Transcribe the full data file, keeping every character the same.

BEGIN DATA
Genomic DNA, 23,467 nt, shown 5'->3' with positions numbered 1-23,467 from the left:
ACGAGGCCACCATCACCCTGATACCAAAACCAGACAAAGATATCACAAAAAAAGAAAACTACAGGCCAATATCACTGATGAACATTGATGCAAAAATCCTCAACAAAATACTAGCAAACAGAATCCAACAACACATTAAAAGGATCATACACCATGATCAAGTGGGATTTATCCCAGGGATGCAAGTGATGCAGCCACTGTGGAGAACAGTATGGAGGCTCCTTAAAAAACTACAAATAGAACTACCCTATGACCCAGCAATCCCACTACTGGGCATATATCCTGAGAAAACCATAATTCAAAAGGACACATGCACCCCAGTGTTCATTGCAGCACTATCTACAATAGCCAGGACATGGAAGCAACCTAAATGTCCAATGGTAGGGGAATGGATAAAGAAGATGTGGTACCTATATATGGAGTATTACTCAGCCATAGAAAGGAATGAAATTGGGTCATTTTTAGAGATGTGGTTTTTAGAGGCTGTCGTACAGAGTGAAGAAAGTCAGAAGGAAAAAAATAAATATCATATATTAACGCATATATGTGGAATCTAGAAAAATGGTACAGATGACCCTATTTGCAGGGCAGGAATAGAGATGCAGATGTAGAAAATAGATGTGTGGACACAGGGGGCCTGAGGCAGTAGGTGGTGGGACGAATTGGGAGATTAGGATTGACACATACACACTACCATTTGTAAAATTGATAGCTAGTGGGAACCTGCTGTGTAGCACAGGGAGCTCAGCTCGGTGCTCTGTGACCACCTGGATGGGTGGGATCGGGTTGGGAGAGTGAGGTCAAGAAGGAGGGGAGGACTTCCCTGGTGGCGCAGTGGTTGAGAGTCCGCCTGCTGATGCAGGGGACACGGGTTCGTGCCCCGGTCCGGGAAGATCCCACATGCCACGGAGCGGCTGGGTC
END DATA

Genomic DNA, 23,467 nt, shown 5'->3' with positions numbered 1-23,467 from the left:
ACGAGGCCACCATCACCCTGATACCAAAACCAGACAAAGATATCACAAAAAAAGAAAACTACAGGCCAATATCACTGATGAACATTGATGCAAAAATCCTCAACAAAATACTAGCAAACAGAATCCAACAACACATTAAAAGGATCATACACCATGATCAAGTGGGATTTATCCCAGGGATGCAAGTGATGCAGCCACTGTGGAGAACAGTATGGAGGCTCCTTAAAAAACTACAAATAGAACTACCCTATGACCCAGCAATCCCACTACTGGGCATATATCCTGAGAAAACCATAATTCAAAAGGACACATGCACCCCAGTGTTCATTGCAGCACTATCTACAATAGCCAGGACATGGAAGCAACCTAAATGTCCAATGGTAGGGGAATGGATAAAGAAGATGTGGTACCTATATATGGAGTATTACTCAGCCATAGAAAGGAATGAAATTGGGTCATTTTTAGAGATGTGGTTTTTAGAGGCTGTCGTACAGAGTGAAGAAAGTCAGAAGGAAAAAAATAAATATCATATATTAACGCATATATGTGGAATCTAGAAAAATGGTACAGATGACCCTATTTGCAGGGCAGGAATAGAGATGCAGATGTAGAAAATAGATGTGTGGACACAGGGGGCCTGAGGCAGTAGGTGGTGGGACGAATTGGGAGATTAGGATTGACACATACACACTACCATTTGTAAAATTGATAGCTAGTGGGAACCTGCTGTGTAGCACAGGGAGCTCAGCTCGGTGCTCTGTGACCACCTGGATGGGTGGGATCGGGTTGGGAGAGTGAGGTCAAGAAGGAGGGGAGGACTTCCCTGGTGGCGCAGTGGTTGAGAGTCCGCCTGCTGATGCAGGGGACACGGGTTCGTGCCCCGGTCCGGGAAGATCCCACATGCCACGGAGCGGCTGGGTC